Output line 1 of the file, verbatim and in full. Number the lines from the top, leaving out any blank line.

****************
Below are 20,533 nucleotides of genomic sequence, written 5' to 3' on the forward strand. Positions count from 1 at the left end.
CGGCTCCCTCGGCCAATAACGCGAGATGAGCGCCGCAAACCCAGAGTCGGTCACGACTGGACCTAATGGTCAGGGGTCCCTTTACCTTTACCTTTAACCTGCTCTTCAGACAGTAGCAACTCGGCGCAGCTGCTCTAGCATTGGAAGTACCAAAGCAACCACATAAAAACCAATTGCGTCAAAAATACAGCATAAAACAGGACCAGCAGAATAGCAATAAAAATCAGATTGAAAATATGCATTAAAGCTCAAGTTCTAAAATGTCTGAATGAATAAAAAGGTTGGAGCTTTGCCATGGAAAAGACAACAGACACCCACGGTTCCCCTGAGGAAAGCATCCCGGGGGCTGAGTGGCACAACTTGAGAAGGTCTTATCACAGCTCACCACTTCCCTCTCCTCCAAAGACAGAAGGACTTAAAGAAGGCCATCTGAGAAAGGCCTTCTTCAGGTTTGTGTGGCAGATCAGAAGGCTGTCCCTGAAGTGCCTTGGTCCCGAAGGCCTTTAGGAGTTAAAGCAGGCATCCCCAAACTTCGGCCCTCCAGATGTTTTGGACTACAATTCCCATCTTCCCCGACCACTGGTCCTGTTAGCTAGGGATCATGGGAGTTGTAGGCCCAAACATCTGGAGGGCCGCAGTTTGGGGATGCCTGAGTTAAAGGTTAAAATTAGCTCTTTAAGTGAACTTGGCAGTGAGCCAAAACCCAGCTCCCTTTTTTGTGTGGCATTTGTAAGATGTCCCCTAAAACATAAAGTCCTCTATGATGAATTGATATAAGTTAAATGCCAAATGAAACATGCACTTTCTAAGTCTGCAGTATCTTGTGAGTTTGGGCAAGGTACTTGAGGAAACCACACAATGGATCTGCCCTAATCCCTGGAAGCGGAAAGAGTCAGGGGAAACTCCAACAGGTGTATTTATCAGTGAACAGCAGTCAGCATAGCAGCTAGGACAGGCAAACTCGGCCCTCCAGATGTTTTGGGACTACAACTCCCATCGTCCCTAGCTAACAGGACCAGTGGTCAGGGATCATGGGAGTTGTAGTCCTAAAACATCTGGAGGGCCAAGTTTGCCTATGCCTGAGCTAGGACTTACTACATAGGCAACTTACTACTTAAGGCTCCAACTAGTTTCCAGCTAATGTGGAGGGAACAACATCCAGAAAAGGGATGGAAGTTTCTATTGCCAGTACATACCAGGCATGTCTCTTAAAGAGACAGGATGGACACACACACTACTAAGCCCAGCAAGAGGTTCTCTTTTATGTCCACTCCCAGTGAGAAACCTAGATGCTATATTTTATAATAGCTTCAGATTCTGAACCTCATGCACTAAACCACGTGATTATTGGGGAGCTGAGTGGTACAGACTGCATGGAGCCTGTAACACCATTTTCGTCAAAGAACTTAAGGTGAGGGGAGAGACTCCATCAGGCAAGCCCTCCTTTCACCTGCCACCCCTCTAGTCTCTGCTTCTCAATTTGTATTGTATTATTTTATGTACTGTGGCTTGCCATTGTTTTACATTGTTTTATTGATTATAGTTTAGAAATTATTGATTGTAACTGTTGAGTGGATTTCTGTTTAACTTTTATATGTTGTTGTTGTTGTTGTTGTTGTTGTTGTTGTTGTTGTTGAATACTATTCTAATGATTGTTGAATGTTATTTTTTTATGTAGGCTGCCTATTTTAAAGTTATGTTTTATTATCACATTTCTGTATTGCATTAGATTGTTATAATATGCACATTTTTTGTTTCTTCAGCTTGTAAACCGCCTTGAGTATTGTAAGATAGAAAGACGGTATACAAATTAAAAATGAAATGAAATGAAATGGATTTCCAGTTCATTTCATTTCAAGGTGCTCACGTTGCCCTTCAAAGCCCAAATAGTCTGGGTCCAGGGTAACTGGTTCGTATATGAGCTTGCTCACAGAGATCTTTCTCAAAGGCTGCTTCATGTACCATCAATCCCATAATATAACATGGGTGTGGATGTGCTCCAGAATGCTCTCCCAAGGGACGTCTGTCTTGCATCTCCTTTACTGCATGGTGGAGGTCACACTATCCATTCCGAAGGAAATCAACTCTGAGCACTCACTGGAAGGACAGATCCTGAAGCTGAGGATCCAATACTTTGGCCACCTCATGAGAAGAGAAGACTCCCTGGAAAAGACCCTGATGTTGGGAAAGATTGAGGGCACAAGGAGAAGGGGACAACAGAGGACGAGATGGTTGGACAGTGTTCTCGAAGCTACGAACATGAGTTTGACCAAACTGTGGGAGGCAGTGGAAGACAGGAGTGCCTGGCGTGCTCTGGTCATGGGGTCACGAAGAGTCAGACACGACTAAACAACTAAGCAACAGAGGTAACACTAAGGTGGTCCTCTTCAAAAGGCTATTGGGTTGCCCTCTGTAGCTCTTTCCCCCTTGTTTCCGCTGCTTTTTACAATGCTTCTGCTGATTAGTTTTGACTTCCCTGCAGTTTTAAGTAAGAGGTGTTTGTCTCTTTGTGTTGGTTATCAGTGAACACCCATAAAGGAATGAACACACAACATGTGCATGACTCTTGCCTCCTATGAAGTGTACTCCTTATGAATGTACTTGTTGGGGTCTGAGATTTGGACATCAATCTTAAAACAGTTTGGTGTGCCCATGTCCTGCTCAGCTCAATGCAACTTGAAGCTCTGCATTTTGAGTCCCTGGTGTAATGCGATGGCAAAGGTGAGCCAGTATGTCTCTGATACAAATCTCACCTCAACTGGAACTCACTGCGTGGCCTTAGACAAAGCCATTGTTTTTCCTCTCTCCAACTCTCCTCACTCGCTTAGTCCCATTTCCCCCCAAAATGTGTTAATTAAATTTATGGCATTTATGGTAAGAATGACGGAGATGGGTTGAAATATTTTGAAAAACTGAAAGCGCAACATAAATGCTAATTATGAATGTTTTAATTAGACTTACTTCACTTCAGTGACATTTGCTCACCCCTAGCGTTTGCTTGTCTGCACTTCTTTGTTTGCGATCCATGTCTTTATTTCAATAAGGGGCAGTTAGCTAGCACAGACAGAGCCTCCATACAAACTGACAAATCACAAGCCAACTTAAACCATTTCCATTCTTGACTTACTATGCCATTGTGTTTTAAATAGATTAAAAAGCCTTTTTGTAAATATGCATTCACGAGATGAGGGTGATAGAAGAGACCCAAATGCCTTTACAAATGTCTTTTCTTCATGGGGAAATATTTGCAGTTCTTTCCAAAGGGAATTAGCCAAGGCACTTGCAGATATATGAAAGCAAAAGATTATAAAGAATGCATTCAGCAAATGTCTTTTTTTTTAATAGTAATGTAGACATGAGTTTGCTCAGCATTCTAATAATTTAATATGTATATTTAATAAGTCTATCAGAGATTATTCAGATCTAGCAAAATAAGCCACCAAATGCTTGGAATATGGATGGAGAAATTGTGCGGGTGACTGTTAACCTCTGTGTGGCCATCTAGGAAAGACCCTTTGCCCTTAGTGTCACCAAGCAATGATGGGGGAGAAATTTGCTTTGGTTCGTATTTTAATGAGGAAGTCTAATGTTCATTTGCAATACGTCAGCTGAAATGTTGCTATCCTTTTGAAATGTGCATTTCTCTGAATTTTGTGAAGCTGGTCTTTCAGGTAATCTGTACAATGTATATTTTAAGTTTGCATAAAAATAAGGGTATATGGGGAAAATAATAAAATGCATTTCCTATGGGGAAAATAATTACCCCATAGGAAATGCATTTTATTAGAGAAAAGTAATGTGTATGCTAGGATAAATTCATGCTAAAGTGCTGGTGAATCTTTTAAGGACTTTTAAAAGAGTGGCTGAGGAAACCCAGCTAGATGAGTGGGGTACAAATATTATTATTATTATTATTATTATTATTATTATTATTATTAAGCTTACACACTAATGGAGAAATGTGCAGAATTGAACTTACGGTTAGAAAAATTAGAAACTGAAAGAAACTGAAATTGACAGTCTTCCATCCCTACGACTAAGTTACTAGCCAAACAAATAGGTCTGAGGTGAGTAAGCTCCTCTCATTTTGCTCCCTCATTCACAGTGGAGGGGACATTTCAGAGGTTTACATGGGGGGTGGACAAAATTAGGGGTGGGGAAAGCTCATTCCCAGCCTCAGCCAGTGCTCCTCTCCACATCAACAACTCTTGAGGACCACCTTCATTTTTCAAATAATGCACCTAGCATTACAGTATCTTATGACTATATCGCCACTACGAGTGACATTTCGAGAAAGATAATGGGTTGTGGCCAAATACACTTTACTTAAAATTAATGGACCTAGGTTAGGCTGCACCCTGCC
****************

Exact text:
Below are 20,533 nucleotides of genomic sequence, written 5' to 3' on the forward strand. Positions count from 1 at the left end.